Now that the first semester as an online student is officially over, I want to use this blog to discuss three important skills that I have developed through distance learning so far.
One skill definitely relates to time management. Since I do not have to attend classes in person, it is my responsibility to effectively manage my commitments, even those not related to my studies, and allocate enough time to ‘attend’ the pre-recorded lectures, make notes, explore the readings, and prepare for the related seminars. In fact, the flexibility and the levels of control over your studies given by remote learning could easily lead into procrastination, especially if other commitments such as part-time jobs are also there. In order to avoid the piling up of lecture materials and work load, I usually assign each commitment to a specific day or two of the week through my phone’s monthly calendar app, according to the levels of priority given and with university being at the top. The more I do so, the more I learn how to effectively manage my agenda and my time, a soft skill that is fundamental for one’s career development.
Another skill essential in today’s working context relates to the ability to handle different technologies and online tools. Since most live interactions such as seminars and group working activities take place through online platforms such as Zoom and Microsoft Teams, I consistently coming across and learn about different functionalities such as breakout rooms and screen-sharing or session-recording buttons. Similarly, websites such as Mentimeter or SurveyMonkey are useful in carrying real-time online presentations and surveys, collecting aggregate data for research projects in a very quick and straightforward way for example. It is important to learn and practice all of these different aspects, since technology, digitalization, and online meetings are becoming integral part of every workplace. Twitter, for example, will allow its employees to work from home even after the current pandemic. Also, firms have started to hold entire recruitment processes online. I am sure that the last thing you would want is to appear unprepared or clumsy when attending a job interview through Skype or handling an online PowerPoint presentation at work.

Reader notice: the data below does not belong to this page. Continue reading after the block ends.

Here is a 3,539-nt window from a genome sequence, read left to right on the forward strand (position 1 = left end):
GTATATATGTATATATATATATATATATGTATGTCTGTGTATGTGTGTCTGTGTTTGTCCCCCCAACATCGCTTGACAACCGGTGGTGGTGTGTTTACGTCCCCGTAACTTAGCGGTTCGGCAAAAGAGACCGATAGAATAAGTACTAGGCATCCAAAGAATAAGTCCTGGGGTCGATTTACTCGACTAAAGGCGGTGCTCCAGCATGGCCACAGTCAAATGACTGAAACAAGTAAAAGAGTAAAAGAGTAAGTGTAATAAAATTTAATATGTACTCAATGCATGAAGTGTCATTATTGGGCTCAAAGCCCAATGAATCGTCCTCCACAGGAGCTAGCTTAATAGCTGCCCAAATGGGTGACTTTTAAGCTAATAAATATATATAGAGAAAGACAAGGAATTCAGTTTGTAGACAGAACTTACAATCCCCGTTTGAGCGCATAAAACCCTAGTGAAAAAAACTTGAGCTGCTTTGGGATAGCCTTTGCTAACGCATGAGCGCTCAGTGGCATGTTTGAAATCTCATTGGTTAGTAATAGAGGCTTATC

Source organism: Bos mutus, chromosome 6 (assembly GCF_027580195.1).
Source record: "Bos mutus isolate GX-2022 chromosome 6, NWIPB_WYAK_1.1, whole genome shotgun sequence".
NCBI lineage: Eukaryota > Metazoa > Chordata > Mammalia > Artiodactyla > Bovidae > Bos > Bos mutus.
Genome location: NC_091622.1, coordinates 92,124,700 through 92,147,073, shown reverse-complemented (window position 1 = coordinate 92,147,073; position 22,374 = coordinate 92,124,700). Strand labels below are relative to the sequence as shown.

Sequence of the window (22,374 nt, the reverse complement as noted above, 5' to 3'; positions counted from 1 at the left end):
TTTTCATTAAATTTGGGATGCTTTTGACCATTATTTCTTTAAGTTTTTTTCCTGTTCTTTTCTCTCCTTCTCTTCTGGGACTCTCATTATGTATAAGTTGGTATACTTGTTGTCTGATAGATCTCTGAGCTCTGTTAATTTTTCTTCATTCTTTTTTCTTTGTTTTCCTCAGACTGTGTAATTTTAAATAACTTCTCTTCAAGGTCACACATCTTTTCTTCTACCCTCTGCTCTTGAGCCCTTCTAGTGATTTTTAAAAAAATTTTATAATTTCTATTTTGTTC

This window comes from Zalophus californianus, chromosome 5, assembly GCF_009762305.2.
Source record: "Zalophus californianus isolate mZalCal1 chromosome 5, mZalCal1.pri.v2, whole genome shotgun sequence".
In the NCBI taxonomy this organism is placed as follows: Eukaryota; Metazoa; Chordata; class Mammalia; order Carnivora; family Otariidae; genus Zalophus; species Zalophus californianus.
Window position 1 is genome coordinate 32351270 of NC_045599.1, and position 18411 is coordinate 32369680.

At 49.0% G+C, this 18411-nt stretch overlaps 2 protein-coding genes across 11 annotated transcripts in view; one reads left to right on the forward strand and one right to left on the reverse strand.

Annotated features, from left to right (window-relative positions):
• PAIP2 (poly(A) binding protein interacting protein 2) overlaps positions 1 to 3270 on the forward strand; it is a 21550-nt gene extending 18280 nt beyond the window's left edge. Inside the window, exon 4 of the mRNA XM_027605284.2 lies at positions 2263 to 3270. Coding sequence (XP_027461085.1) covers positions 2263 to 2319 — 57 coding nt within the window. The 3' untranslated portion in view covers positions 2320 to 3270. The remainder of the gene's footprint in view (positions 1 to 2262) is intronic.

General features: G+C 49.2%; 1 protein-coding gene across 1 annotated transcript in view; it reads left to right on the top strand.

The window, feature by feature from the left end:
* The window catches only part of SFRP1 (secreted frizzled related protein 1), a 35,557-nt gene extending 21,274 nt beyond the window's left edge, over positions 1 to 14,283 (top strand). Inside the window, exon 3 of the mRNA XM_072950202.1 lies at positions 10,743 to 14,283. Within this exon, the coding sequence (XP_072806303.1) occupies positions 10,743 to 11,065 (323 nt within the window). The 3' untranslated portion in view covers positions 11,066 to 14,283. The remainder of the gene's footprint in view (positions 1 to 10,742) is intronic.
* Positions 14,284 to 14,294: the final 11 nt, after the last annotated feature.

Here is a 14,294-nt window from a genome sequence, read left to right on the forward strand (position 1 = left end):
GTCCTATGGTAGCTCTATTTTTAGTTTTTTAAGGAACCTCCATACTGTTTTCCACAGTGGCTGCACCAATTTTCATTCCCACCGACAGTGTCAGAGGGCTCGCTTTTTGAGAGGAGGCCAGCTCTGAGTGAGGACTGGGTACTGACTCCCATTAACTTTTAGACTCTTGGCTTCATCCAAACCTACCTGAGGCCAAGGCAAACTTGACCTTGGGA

Lastly, formal online communication skills. As a remote student, I communicate with the University, ask questions to my lecturers, or exchange opinions with my dissertation supervisor, mainly through e-mails and, although it might sound strange, writing formal e-mails does requires practice. In fact, these are not a form of instant messaging, and it is essential to type down them in a way that the purpose and contents are clear to the reader, avoiding the wasting of our and our recipient’s time. I feel confident in saying that I have never sent as many emails as I did in the first semester of my postgraduate studies at the University of Manchester alone and, the more e-mails I write, the more I learn how to select and well-structure the information to include. If you have to ask an important favour to your boss or supervisor through an email, it is important to know how to type down an effective one.
In conclusion, and as I always like to point out at the end of my blogs, we should learn to see the positive things in every new circumstances or change of routine that we encounter. The potential long-term outcomes could become beneficial for our future and future career developments.